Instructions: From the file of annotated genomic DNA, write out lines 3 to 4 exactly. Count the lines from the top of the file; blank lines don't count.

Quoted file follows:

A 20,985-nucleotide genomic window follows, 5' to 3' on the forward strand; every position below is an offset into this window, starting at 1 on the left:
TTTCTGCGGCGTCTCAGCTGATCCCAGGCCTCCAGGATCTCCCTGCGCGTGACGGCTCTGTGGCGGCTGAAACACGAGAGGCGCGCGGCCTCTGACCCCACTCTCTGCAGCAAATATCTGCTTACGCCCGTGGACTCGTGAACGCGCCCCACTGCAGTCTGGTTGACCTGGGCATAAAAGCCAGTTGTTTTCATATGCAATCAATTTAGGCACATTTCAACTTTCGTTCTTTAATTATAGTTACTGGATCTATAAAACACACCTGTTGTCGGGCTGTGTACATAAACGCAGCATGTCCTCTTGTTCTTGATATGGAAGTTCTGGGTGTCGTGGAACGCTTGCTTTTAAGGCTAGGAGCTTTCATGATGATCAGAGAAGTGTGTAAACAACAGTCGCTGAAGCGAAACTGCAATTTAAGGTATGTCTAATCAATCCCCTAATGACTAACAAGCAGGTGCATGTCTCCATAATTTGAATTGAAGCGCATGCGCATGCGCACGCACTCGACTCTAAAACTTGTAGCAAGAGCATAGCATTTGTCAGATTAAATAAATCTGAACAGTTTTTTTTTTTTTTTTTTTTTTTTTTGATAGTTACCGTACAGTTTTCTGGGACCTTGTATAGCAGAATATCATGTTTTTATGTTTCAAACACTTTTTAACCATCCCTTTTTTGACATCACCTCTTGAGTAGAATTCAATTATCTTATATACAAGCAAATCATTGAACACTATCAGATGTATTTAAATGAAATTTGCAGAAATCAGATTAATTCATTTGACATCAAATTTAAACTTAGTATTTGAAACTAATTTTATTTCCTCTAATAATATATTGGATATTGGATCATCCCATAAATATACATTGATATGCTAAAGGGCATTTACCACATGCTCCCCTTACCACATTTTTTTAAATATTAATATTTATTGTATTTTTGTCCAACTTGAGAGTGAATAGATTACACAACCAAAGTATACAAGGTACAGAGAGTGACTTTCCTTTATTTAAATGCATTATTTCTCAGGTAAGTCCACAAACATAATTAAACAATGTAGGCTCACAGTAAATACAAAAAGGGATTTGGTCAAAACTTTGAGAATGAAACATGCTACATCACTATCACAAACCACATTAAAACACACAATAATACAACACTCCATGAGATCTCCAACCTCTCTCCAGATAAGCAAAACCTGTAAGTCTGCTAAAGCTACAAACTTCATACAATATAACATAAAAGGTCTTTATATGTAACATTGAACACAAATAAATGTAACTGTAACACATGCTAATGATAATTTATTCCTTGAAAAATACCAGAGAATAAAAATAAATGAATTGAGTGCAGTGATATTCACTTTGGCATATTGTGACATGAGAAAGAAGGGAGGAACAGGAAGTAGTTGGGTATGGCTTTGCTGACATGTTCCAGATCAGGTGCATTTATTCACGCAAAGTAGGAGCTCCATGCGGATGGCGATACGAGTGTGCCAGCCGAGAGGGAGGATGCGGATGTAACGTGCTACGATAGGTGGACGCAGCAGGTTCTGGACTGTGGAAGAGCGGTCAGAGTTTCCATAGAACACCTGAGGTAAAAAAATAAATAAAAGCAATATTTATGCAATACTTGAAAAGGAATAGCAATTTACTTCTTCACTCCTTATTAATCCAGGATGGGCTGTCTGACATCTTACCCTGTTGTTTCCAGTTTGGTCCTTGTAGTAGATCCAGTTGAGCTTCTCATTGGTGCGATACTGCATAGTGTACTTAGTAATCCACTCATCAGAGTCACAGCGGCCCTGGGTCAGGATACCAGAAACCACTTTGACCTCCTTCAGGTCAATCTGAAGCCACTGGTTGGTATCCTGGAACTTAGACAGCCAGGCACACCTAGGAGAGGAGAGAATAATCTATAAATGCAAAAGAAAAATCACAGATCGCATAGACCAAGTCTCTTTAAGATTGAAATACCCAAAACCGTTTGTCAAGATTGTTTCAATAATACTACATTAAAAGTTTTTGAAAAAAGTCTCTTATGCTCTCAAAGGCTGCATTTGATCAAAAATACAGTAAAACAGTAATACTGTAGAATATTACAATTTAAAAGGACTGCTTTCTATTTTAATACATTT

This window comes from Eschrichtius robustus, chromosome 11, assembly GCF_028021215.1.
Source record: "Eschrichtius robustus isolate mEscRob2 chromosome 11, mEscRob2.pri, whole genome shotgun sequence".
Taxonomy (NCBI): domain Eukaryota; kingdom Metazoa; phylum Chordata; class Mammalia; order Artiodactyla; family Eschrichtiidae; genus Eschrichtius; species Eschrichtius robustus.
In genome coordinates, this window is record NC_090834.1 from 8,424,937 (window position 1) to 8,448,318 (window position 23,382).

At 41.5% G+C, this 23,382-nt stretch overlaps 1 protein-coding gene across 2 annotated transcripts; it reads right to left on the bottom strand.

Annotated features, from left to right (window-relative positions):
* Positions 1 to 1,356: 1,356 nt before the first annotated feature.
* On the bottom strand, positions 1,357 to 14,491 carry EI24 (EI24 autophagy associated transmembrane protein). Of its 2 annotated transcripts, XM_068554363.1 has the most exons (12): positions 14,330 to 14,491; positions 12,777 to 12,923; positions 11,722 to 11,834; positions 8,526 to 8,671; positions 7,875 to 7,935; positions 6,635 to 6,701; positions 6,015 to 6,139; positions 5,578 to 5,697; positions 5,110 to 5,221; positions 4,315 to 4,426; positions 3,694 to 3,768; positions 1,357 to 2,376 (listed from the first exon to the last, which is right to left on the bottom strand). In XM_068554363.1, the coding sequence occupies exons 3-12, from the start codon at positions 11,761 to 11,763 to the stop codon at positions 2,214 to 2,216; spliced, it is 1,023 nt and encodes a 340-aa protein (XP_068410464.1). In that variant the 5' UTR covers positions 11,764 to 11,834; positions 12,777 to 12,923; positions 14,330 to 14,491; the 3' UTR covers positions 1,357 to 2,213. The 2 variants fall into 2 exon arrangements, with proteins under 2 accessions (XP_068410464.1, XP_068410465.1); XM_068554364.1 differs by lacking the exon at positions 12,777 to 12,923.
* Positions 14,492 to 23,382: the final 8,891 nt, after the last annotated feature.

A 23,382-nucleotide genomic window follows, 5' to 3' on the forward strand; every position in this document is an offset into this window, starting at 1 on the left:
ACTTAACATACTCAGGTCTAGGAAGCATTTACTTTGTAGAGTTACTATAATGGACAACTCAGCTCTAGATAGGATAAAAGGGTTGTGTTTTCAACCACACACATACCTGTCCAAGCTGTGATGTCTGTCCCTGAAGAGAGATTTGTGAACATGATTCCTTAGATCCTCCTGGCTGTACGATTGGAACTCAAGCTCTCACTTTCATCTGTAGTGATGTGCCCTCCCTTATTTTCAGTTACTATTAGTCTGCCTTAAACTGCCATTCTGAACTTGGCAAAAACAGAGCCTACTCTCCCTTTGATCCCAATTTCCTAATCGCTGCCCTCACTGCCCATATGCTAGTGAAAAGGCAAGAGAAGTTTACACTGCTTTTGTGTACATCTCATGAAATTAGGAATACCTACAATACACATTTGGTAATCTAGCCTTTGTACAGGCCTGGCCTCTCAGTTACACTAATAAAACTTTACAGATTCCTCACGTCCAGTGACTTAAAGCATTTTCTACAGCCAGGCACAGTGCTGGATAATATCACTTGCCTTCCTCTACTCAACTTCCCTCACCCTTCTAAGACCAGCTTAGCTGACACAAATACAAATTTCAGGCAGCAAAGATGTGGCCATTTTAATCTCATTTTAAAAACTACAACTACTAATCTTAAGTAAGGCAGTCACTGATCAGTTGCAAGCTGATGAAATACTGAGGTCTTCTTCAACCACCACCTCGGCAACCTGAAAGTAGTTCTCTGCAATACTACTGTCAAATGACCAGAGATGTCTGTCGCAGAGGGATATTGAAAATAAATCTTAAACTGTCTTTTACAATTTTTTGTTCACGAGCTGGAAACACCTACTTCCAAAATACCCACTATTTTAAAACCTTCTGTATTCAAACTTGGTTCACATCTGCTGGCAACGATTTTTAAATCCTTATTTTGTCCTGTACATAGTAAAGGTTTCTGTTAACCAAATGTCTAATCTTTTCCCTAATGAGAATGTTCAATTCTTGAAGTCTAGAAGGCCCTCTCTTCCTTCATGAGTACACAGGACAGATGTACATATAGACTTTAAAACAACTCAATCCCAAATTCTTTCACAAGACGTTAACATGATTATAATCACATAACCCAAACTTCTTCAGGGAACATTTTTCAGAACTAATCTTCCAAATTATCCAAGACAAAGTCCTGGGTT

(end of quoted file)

This window comes from Eschrichtius robustus, chromosome 11, assembly GCF_028021215.1.
Source record: "Eschrichtius robustus isolate mEscRob2 chromosome 11, mEscRob2.pri, whole genome shotgun sequence".